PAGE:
Conservation Corridor Digest Describes Connectivity Research at Climate Science Centers

The following post was written for Conservation Corridor, a website supported by the SE CSC that provides information about the science of landscape corridors as it relates to applied conservation strategies, by Holly Padgett of NCCWSC. 

Climate Science Centers are key for connectivity research in the U.S.

Habitat fragmentation and loss threaten the well-being and survival of many wildlife communities. Climate change is projected to exacerbate these problems by further disrupting landscapes. To make matters worse, climate change is also expected to shift the range of many species, forcing them to expand into new areas to find more suitable temperatures and adequate food supplies – a challenge made difficult, if not impossible, by disconnected landscapes.

Land and wildlife managers in every country are faced with reducing risks like habitat fragmentation to wildlife, ecosystems, and landscapes, simultaneously reducing risks to activities such as hunting and recreation. Maintaining connectivity between habitats is a key strategy for conserving populations into the future, and for ensuring that bth individual species and ecosystems can adapt to changing environments. Sound scientific information is undeniably needed to inform these conservation actions.

In the U.S., the regional Department of the Interior Climate Science Centers (CSCs) address this need. There are eight regional CSCs that cover all states and territories, and they are managed by the National Climate Change and Wildlife Science Center within the U.S. Geological Survey (USGS). They provide unbiased scientific information to land, wildlife and natural resource managers and planners across the country.

For example, scientists with the Southeast CSC recently assessed current and projected connectivity for three species that inhabit bottomland hardwood forests, a habitat of high conservation concern. Not surprisingly, the study suggests that under anticipated climate conditions, there will be fewer connections for species to move between suitable habitats. Moreover, the team made several recommendations to managers, including that they focus on multiple species for a more holistic representation of connectivity across a landscape, rather than using an “umbrella species” approach.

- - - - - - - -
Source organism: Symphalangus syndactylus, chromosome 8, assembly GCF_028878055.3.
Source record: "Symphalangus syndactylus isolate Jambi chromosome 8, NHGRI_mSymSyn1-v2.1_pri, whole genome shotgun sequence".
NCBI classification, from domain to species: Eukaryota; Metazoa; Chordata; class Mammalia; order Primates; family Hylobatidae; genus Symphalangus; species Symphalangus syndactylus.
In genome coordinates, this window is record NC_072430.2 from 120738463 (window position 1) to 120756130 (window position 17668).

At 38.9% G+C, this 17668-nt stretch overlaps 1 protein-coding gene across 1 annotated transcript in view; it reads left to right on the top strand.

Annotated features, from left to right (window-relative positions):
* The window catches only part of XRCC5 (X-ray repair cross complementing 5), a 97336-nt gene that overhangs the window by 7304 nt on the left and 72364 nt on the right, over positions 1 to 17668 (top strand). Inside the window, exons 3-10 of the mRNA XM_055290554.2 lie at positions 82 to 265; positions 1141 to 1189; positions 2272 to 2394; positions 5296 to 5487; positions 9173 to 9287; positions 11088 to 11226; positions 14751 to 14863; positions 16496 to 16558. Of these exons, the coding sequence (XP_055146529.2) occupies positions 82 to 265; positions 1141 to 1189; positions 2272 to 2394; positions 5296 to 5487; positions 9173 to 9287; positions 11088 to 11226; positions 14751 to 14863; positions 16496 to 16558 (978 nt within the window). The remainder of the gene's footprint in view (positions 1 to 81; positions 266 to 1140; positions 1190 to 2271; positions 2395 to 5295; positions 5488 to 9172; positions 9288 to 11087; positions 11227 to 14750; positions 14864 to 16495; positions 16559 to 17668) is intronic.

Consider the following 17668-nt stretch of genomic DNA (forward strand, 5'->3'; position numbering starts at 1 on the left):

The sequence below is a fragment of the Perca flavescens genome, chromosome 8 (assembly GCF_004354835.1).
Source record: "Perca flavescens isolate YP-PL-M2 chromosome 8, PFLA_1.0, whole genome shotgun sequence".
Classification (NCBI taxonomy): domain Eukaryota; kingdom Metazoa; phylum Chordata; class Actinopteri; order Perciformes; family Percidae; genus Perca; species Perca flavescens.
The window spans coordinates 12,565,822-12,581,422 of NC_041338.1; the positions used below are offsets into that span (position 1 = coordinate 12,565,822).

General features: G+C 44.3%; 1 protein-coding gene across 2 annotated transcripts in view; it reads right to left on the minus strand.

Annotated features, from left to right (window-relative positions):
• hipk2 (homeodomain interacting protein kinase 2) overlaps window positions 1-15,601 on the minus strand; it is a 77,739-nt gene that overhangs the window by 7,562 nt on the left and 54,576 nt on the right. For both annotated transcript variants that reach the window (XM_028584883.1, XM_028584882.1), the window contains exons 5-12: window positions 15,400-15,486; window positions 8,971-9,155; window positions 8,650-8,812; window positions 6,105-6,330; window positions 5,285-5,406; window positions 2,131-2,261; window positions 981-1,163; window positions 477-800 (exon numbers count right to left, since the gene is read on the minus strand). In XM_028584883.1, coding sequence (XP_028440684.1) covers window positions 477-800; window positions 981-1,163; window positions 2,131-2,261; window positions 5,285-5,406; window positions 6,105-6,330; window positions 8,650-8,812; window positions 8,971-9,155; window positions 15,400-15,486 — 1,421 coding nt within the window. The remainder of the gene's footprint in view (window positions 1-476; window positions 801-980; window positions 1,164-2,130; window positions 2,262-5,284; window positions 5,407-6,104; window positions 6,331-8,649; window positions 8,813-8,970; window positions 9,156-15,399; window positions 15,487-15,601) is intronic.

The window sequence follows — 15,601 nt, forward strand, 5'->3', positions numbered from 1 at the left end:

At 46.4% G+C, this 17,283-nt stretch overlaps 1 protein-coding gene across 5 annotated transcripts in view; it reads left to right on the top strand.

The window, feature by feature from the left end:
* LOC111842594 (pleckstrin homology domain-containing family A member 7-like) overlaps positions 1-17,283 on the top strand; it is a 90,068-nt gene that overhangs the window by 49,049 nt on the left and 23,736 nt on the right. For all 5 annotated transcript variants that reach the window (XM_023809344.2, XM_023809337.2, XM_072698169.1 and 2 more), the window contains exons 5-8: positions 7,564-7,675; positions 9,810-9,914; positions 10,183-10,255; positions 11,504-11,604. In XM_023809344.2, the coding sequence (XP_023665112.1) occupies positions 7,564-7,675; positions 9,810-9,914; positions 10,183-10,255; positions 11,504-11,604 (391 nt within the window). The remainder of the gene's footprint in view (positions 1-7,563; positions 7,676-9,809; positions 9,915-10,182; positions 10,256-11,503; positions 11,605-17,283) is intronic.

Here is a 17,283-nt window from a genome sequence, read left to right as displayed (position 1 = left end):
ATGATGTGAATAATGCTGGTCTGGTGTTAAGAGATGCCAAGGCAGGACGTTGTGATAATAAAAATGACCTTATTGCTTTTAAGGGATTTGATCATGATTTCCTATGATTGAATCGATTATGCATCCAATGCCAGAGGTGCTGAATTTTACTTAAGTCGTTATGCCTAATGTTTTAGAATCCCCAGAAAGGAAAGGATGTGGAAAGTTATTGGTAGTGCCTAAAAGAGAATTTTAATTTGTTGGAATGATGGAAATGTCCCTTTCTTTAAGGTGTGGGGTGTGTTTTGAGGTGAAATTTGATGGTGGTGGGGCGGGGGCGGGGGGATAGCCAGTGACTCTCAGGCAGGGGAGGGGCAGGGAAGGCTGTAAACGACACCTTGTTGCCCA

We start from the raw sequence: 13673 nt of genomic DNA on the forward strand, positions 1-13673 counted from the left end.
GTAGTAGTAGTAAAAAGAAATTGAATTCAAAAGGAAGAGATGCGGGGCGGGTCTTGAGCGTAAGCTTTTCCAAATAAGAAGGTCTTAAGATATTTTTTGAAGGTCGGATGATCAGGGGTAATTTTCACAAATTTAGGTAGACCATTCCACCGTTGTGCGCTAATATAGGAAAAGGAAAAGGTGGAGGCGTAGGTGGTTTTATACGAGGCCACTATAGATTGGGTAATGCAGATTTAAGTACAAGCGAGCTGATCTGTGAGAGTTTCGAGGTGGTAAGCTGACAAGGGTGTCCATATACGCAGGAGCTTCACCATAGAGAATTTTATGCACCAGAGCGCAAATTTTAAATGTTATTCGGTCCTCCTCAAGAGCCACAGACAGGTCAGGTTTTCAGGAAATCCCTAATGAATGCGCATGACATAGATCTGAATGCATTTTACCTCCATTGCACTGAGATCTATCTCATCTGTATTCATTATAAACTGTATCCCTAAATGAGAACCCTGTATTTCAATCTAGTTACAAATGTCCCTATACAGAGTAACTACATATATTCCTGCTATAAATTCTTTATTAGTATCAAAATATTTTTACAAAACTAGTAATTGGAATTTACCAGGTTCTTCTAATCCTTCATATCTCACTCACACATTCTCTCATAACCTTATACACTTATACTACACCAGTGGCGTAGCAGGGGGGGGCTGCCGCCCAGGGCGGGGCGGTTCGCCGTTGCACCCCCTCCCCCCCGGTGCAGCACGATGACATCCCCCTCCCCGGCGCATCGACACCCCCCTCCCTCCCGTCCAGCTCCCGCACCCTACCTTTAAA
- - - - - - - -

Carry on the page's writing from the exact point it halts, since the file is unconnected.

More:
In another study, scientists funded by the Northwest CSC scientists partnered with land and wildlife managers from Washington and British Columbia to assess connectivity challenges for 13 priority species and ecosystems and to identify a diverse set of possible adaptation responses. These responses include implementing prescribed burns, controlling invasive species, or restoring riparian areas to maintain existing core habitats and connections.

Currently, scientists funded by the North Central CSC are working in partnership with state and federal natural resource managers and private land trusts to examine connectivity and conservation strategies in the Northern Rockies. This project includes a component to explore how well existing management plans and conservation efforts are expected to support crucial connections for wildlife in the future.

Through these and many other projects, the CSCs aim to conduct science that directly informs adaptation and conservation decisions.

Read the post on Conservation Corridor